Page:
Sunday, June 24, 2012
Melanie Hammett sent a post out last week about a truck full of baby fish going into the lake, but I was away and couldn't make it lakeside.
Above is Melanie's photo of two baby channel catfish. It and its brothers and sisters and a bunch of grass carp are now in the lake-- 800 fish in all!
More and different fish are due soon-- 5000 in all, to be delivered in a tanker. In a year or so they'll all have grown large enough for the lake to be open once again to fishing.
Go here to watch Melanie's film of the lake stocking.
Thursday, June 21, 2012
I love George Treadwell's summerhouse!
It's big, about 20 feet long and 8 or 9 feet wide, with a solid roof and screen on all four sides. The view above was taken from Park Drive.
It has a stone chimney, made of granite from the old quarry at Stone Mountain, so it's been there a while-- a while being like sixty years. Here's a side view, taken from Ivy Road.
Friday, June 8, 2012
I took a second look at the photo below after Susan Ahl suggested it might have been taken on Spruce instead of Park. I now see it couldn't possibly be Park because the lake is much closer to the road. I now think the photo was taken on Lakeshore, with the parade heading west.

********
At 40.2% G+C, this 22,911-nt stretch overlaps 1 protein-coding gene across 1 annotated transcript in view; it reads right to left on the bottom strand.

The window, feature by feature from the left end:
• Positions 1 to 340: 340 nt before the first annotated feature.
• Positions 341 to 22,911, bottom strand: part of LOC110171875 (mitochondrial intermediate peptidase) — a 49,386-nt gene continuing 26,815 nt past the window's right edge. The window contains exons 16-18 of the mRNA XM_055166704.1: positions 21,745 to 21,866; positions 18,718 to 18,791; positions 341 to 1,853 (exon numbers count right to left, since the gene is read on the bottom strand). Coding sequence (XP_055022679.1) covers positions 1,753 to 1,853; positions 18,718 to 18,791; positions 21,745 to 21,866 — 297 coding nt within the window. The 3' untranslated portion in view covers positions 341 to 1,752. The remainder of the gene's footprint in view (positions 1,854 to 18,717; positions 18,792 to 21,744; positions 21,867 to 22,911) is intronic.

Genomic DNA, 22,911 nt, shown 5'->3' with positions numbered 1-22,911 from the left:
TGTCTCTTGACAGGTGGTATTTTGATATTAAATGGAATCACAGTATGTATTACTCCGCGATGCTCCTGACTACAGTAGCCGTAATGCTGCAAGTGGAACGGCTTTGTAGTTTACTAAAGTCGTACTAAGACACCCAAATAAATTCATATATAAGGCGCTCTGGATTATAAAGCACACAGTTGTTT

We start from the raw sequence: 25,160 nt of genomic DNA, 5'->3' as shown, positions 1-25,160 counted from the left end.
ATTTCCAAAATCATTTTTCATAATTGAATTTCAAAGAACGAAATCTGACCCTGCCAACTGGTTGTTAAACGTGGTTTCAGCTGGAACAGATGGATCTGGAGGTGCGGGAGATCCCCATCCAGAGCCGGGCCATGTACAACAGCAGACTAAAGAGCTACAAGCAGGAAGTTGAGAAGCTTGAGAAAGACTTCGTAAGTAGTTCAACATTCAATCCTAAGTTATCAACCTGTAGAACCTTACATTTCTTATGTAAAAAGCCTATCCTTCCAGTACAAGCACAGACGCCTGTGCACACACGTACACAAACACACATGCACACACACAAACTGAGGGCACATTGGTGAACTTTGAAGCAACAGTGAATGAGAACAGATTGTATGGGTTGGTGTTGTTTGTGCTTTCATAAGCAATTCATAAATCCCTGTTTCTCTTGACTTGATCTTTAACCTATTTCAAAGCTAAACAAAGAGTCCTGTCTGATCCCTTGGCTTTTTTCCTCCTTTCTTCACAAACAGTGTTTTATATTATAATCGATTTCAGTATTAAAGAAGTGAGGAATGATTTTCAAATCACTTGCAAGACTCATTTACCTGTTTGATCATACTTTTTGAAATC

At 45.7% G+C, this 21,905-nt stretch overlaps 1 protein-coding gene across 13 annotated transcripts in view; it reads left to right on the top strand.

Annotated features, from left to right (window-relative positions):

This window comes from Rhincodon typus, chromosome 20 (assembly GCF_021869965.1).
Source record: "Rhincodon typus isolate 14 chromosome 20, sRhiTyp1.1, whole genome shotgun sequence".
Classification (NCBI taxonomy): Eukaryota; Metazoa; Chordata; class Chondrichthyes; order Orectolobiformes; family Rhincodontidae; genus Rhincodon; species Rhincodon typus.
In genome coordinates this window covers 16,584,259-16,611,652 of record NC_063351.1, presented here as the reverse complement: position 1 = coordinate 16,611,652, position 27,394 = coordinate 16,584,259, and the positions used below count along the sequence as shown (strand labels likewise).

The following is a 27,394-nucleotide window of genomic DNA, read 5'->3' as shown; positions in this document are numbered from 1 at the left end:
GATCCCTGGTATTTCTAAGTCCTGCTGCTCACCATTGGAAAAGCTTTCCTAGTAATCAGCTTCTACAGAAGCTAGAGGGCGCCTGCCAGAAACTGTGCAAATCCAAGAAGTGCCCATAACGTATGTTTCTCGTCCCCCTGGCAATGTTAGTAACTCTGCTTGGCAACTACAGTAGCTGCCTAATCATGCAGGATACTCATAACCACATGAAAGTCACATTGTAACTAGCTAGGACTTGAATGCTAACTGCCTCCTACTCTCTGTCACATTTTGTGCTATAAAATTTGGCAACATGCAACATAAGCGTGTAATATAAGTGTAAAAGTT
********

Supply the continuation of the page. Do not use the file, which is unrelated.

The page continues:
Thanks to an anonymous commenter, who pointed out the truck leading the parade isn't just any truck, but the Pine Lake Fire Truck.
Here's a photo of a parade by the Bible School (no doubt at Pine Lake Baptist Church). The location is Park Drive on the western (downstream) side of the lake.
From the cars and the truck, I at first thought the photo was from the late 1940s. I based this on my first impression of the General Motors automobile directly behind the truck. It's a Chevy, for sure.
But in just what year was that Chevy made?
Warning: Investigative Internet Sleuthing After the break!
Monday, June 4, 2012
|The McCluggages Have Far Better Luck With Their Hydrangeas Than I Do|
I have a broad-leafed hydrangea bush in my yard. I had two last year, but the second succumbed to a dry summer with watering restrictions. The first one still survives, but gets smaller every year.
My hydrangeas are really thirsty. In hot weather they start looking sad before even 24 hours is up. I don't know if that's their nature or if I did a poor job of planting them, but I've pretty much given up on them.
I grew to love big blue hydrangea flowers at my grandmother's house. She had a huge plant and I marveled at it, and at how many bees it seemed to attract.
Hydrangeas aren't all blue, of course. Sometimes they're pink: